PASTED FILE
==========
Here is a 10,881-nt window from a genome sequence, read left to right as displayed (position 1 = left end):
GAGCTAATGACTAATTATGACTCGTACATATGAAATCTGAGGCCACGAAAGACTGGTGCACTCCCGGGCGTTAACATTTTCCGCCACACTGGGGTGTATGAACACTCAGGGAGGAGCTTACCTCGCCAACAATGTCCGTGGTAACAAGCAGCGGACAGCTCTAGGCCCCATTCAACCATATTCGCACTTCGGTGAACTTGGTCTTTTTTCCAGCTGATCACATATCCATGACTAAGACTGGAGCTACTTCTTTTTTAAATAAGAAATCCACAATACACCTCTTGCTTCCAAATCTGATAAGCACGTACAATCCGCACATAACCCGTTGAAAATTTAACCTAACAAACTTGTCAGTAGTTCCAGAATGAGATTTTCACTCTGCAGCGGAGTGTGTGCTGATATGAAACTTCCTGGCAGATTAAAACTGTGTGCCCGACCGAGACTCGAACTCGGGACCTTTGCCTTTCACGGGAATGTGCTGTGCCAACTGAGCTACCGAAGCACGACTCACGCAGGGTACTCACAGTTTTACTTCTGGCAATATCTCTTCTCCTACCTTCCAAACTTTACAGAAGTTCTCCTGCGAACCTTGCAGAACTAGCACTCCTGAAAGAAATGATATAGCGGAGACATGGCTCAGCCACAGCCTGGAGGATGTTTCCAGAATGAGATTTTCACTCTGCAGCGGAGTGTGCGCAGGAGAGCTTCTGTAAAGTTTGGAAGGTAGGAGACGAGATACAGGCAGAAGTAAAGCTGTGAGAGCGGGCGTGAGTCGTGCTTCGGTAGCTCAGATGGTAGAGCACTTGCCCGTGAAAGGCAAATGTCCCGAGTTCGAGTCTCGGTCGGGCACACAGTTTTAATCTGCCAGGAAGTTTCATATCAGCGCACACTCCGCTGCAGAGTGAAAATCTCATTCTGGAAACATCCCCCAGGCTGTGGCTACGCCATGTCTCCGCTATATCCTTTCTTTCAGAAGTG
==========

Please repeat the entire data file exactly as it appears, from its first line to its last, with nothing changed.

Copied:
Here is a 10,881-nt window from a genome sequence, read left to right as displayed (position 1 = left end):
GAGCTAATGACTAATTATGACTCGTACATATGAAATCTGAGGCCACGAAAGACTGGTGCACTCCCGGGCGTTAACATTTTCCGCCACACTGGGGTGTATGAACACTCAGGGAGGAGCTTACCTCGCCAACAATGTCCGTGGTAACAAGCAGCGGACAGCTCTAGGCCCCATTCAACCATATTCGCACTTCGGTGAACTTGGTCTTTTTTCCAGCTGATCACATATCCATGACTAAGACTGGAGCTACTTCTTTTTTAAATAAGAAATCCACAATACACCTCTTGCTTCCAAATCTGATAAGCACGTACAATCCGCACATAACCCGTTGAAAATTTAACCTAACAAACTTGTCAGTAGTTCCAGAATGAGATTTTCACTCTGCAGCGGAGTGTGTGCTGATATGAAACTTCCTGGCAGATTAAAACTGTGTGCCCGACCGAGACTCGAACTCGGGACCTTTGCCTTTCACGGGAATGTGCTGTGCCAACTGAGCTACCGAAGCACGACTCACGCAGGGTACTCACAGTTTTACTTCTGGCAATATCTCTTCTCCTACCTTCCAAACTTTACAGAAGTTCTCCTGCGAACCTTGCAGAACTAGCACTCCTGAAAGAAATGATATAGCGGAGACATGGCTCAGCCACAGCCTGGAGGATGTTTCCAGAATGAGATTTTCACTCTGCAGCGGAGTGTGCGCAGGAGAGCTTCTGTAAAGTTTGGAAGGTAGGAGACGAGATACAGGCAGAAGTAAAGCTGTGAGAGCGGGCGTGAGTCGTGCTTCGGTAGCTCAGATGGTAGAGCACTTGCCCGTGAAAGGCAAATGTCCCGAGTTCGAGTCTCGGTCGGGCACACAGTTTTAATCTGCCAGGAAGTTTCATATCAGCGCACACTCCGCTGCAGAGTGAAAATCTCATTCTGGAAACATCCCCCAGGCTGTGGCTACGCCATGTCTCCGCTATATCCTTTCTTTCAGAAGTG